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Resilience and Flexibility
Resilience and Flexibility

What is Resilience and Flexibility


Flexibility is an adaptability response that is a crucial component of resiliency. You will be much more ready to respond to hardships or any life crisis if you learn to be more flexible. People who are resilient often use these difficult events as an opportunity to branch out in new directions. Those that are very resilient are able to adapt and prosper, while others may be devastated by rapid changes. When we accept there is no such thing as forever, and that everything changes, we start developing flexibility and therefore, will not break under the pressure.

Adaptability refers to your ability or willingness to alter in response to changing circumstances. You can accomplish this simply if you're flexible. You'll be able to tolerate or recover quickly from unexpected or harsh circumstances if you're resilient, and you'll be able to adapt to (and frequently enjoy) change on a regular basis.

The challenge of Resilience and Flexibility


Change is constant; it is how any organization develops and lives. As a result, they want individuals who can adapt to changing conditions and settings while also being innovative and adventurous in their approach to new ideas.
Most of us need to be adaptable, flexible, and to some degree resilient in day-to-day life, whether it's attending a conference or seminar when you have deadlines coming up, bouncing back when your search is unsuccessful, or changing plans at the last minute. Adversity is still a part of life for resilient individuals, but it does not define them. They often think, “Times are tough, but I know they will get better.”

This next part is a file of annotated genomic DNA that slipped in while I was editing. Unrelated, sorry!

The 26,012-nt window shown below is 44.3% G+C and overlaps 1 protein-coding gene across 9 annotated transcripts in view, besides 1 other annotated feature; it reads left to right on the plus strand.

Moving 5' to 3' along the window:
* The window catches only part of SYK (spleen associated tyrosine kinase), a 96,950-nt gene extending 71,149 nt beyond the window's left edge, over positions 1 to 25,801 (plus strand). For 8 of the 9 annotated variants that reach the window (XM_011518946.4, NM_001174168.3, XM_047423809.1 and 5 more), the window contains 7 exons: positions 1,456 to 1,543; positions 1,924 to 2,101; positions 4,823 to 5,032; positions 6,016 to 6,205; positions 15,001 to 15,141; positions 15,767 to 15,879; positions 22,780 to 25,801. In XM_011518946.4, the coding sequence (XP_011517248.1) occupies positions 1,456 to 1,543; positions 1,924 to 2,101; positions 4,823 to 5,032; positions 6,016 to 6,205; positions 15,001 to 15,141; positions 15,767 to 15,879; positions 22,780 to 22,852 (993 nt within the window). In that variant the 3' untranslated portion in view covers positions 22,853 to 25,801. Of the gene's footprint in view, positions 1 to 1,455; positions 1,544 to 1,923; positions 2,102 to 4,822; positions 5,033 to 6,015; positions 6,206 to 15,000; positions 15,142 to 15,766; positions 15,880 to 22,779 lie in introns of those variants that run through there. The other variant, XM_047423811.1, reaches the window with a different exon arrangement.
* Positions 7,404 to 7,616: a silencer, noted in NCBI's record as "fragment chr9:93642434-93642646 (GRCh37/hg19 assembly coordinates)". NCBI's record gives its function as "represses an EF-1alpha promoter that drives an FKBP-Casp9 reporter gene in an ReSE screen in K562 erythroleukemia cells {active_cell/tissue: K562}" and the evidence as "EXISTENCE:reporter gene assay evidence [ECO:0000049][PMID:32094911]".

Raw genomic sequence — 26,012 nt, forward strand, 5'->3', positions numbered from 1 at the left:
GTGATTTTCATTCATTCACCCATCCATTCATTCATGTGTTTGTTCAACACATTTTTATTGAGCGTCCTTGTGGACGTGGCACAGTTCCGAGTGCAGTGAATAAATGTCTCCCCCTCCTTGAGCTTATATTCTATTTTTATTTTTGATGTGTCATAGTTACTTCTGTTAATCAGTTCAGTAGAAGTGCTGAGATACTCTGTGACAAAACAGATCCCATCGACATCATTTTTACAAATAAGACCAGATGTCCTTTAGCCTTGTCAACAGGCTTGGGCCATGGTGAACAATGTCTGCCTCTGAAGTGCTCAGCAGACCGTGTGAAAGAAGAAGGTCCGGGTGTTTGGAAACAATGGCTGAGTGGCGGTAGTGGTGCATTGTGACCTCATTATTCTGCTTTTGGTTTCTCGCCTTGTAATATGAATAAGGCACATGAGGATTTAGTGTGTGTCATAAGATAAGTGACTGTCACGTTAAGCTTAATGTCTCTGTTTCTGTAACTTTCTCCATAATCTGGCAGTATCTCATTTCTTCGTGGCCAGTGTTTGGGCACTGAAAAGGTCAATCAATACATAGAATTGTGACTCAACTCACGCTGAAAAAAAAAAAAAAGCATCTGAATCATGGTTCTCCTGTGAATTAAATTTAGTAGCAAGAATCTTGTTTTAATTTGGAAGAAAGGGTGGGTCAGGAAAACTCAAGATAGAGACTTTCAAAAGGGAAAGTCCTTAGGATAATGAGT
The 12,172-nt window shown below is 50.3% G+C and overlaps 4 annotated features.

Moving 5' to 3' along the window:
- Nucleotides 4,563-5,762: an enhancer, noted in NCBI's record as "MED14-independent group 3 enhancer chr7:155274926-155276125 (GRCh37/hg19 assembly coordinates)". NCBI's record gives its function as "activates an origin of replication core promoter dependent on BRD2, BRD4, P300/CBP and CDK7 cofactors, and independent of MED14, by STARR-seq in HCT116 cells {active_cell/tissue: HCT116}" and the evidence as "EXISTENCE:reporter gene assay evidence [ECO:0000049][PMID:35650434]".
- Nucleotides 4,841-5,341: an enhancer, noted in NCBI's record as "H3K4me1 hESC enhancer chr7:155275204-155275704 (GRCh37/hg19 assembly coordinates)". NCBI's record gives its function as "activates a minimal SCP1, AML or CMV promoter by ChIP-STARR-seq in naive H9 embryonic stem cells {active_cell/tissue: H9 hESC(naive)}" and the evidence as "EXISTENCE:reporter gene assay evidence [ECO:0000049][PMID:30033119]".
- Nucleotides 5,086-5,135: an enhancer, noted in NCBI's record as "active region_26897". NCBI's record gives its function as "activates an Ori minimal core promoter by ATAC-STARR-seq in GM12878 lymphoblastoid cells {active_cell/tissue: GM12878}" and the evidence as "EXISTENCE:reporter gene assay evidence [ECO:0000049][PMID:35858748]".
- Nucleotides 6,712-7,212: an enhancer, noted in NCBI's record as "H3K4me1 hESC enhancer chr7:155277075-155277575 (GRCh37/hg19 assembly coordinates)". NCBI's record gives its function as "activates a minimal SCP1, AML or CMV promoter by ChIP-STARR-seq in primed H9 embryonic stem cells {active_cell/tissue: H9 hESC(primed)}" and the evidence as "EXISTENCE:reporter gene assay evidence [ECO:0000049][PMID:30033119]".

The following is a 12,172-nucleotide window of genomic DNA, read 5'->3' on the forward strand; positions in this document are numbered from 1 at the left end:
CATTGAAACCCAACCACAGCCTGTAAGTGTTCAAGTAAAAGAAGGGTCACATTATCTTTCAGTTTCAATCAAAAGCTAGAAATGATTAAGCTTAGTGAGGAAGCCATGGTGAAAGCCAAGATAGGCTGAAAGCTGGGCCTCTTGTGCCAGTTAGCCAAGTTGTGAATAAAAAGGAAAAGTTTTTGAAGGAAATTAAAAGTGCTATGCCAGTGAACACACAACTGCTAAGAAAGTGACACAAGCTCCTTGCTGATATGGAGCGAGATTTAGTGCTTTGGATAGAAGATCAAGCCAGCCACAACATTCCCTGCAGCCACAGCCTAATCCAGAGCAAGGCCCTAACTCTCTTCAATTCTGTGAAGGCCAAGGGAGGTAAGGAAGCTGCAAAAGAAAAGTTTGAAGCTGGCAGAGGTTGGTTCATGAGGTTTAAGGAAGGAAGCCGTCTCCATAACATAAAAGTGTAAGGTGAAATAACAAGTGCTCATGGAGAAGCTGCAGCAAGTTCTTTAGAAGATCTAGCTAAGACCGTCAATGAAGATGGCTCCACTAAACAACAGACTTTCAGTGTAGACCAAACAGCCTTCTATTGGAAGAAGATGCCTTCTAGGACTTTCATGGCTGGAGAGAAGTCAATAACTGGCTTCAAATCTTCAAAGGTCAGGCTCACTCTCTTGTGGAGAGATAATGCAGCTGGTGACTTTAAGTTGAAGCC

Resilience, describes Emma Mamo (head of workplace wellbeing at Mind), is “an ability to carry out your job to a high standard even during times of pressure”. But while at a certain level, all people are resilient, that resilience level depends entirely on their psychological make-up. Even the strongest of employees would buckle without wellbeing support.
Resilience is, oftentimes, related to stress, so the more stress a person is under, the more their resilience levels decline. At the same time, the better their resilience levels, the more likely they are to withstand stress. It works both ways. As such, organizations need to employ well-being actions to ensure employees' resilience, flexibility, and adaptability levels are steady and ready to face challenges. 
Organizations also need to look at resilience at a cultural and macro scale (as in all levels of the organization). While people's own resilience might be their own responsibility, managers also have a duty to not undermine their efforts and to support them in the long term, helping to build their confidence. But in doing so, companies also need to address the “resilience culture” that is many times misused and classified as dangerous. This is the way that many people look at resilience in organizations as a “stop complaining” campaign. This is looking at the organization at the micro-level (which means, at the individual level), in a way that says: ‘toughen up, the problem is you, you need to be more resilient. Organizations that only look at the micro-level are at a high risk of stress, badly managed organizational change, or toxic relationships.

Our Solutions about Resilience and Flexibility


According to yours and your company's training needs, a program will be created with subjects such as:

Quote

What is malleable is always superior to that which is immovable. This is the principle of controlling things by going along with them, of mastery through adaptation.

Lao Tzu

Curiosities about Resilience and Flexibility